The campaign for women’s suffrage is one of those things, like abolition or civil rights, that makes you wonder why on earth anyone opposed it. And yet many women and men suffered, and sometimes even died, to secure something which everyone now takes for granted. This serves as a reminder that our current moral and political certainties may one day be disowned by our grandchildren.
Emmeline Pankhurst was the doyenne of the movement in England. She died on June 14, 1928 and so it seems appropriate for the Mormon Lectionary Project to mark her death this weekend.
Her speech in Hartford, Connecticut on November 13, 1913 is a remarkable thing. The rhetoric is both simple and devastating:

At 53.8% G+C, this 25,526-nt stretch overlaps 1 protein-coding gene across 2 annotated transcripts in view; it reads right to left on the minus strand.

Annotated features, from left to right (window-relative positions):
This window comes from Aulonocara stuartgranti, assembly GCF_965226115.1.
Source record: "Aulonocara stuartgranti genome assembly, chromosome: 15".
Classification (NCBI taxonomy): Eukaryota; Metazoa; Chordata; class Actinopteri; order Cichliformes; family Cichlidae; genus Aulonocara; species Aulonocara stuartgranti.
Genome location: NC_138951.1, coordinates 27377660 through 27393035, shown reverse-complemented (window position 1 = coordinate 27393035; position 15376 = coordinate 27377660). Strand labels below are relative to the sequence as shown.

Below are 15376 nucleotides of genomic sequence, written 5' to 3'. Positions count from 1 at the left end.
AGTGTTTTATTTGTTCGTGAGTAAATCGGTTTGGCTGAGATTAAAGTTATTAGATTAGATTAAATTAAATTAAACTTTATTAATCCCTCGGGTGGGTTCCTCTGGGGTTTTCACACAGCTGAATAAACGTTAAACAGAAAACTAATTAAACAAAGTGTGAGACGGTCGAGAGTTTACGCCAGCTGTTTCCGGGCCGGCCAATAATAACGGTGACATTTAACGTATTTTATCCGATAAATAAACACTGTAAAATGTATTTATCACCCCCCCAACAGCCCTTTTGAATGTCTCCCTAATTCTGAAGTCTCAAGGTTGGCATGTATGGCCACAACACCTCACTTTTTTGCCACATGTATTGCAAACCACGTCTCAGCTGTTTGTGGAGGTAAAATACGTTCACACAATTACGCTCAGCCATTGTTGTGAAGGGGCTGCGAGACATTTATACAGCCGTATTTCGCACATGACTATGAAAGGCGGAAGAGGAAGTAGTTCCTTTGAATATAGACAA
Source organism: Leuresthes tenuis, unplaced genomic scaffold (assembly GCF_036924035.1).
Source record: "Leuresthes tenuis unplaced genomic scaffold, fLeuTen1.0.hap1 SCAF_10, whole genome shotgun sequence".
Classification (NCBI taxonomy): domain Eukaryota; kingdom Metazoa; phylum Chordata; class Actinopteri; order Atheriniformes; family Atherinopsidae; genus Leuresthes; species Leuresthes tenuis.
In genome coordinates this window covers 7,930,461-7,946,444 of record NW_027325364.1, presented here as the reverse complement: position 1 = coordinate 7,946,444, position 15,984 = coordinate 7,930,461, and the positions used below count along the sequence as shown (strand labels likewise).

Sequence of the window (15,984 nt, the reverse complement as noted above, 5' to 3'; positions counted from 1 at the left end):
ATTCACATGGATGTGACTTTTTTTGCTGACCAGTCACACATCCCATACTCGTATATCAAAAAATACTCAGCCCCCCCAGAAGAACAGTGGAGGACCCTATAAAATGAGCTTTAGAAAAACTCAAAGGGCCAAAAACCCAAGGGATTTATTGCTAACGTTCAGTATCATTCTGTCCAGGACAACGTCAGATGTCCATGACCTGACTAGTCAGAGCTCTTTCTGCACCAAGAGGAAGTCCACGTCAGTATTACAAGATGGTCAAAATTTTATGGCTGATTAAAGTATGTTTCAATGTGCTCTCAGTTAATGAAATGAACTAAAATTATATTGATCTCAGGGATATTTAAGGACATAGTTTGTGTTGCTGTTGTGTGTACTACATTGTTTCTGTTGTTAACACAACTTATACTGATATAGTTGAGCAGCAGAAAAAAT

“Suppose the men of Hartford had a grievance, and they laid that grievance before their legislature, and the legislature obstinately refused to listen to them, or to remove their grievance, what would be the proper and the constitutional and the practical way of getting their grievance removed? Well, it is perfectly obvious at the next general election the men of Hartford would turn out that legislature and elect a new one.
“But let the men of Hartford imagine that they were not in the position of being voters at all, that they were governed without their consent being obtained, that the legislature turned an absolutely deaf ear to their demands, what would the men of Hartford do then? They couldn’t vote the legislature out. They would have to choose; they would have to make a choice of two evils: they would either have to submit indefinitely to an unjust state of affairs, or they would have to rise up and adopt some of the antiquated means by which men in the past got their grievances remedied.”